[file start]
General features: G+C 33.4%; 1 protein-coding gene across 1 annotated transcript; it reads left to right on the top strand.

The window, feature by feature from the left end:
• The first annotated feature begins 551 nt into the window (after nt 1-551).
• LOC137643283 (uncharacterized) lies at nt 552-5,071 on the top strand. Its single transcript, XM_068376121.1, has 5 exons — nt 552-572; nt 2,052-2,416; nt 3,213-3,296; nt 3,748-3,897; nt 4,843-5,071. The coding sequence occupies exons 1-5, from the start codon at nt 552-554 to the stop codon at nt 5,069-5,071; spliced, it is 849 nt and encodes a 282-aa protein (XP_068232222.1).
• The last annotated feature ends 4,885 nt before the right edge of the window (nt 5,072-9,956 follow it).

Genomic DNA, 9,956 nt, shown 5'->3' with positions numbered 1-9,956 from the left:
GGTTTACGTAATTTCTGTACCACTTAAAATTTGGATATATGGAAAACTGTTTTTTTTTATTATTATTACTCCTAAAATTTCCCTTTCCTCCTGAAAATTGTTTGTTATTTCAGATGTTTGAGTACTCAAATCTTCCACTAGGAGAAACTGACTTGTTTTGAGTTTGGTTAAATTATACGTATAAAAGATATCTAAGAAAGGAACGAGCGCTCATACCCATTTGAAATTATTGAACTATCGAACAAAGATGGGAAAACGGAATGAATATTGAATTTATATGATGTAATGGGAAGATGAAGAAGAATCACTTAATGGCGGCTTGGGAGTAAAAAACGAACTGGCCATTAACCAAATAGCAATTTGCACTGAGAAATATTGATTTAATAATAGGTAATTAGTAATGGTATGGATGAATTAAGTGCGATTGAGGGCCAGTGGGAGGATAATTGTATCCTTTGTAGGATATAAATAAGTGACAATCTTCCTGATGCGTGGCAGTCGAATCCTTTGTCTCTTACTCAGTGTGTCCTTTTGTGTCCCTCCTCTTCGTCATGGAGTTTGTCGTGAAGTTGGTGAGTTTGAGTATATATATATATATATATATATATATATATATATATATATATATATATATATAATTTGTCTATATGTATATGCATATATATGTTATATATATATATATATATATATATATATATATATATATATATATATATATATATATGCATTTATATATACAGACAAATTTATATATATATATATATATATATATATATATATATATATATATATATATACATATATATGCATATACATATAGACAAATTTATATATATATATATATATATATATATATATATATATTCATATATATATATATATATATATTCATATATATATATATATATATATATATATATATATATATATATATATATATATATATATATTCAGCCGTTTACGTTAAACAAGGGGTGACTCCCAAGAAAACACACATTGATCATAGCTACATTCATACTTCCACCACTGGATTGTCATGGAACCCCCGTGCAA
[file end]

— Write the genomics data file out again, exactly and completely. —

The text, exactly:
General features: G+C 33.4%; 1 protein-coding gene across 1 annotated transcript; it reads left to right on the top strand.

The window, feature by feature from the left end:
• The first annotated feature begins 551 nt into the window (after nt 1-551).
• LOC137643283 (uncharacterized) lies at nt 552-5,071 on the top strand. Its single transcript, XM_068376121.1, has 5 exons — nt 552-572; nt 2,052-2,416; nt 3,213-3,296; nt 3,748-3,897; nt 4,843-5,071. The coding sequence occupies exons 1-5, from the start codon at nt 552-554 to the stop codon at nt 5,069-5,071; spliced, it is 849 nt and encodes a 282-aa protein (XP_068232222.1).
• The last annotated feature ends 4,885 nt before the right edge of the window (nt 5,072-9,956 follow it).

Genomic DNA, 9,956 nt, shown 5'->3' with positions numbered 1-9,956 from the left:
GGTTTACGTAATTTCTGTACCACTTAAAATTTGGATATATGGAAAACTGTTTTTTTTTATTATTATTACTCCTAAAATTTCCCTTTCCTCCTGAAAATTGTTTGTTATTTCAGATGTTTGAGTACTCAAATCTTCCACTAGGAGAAACTGACTTGTTTTGAGTTTGGTTAAATTATACGTATAAAAGATATCTAAGAAAGGAACGAGCGCTCATACCCATTTGAAATTATTGAACTATCGAACAAAGATGGGAAAACGGAATGAATATTGAATTTATATGATGTAATGGGAAGATGAAGAAGAATCACTTAATGGCGGCTTGGGAGTAAAAAACGAACTGGCCATTAACCAAATAGCAATTTGCACTGAGAAATATTGATTTAATAATAGGTAATTAGTAATGGTATGGATGAATTAAGTGCGATTGAGGGCCAGTGGGAGGATAATTGTATCCTTTGTAGGATATAAATAAGTGACAATCTTCCTGATGCGTGGCAGTCGAATCCTTTGTCTCTTACTCAGTGTGTCCTTTTGTGTCCCTCCTCTTCGTCATGGAGTTTGTCGTGAAGTTGGTGAGTTTGAGTATATATATATATATATATATATATATATATATATATATATATATATATATATAATTTGTCTATATGTATATGCATATATATGTTATATATATATATATATATATATATATATATATATATATATATATATATATATATATGCATTTATATATACAGACAAATTTATATATATATATATATATATATATATATATATATATATATATATATATACATATATATGCATATACATATAGACAAATTTATATATATATATATATATATATATATATATATATATTCATATATATATATATATATATATTCATATATATATATATATATATATATATATATATATATATATATATATATATATATATATATTCAGCCGTTTACGTTAAACAAGGGGTGACTCCCAAGAAAACACACATTGATCATAGCTACATTCATACTTCCACCACTGGATTGTCATGGAACCCCCGTGCAA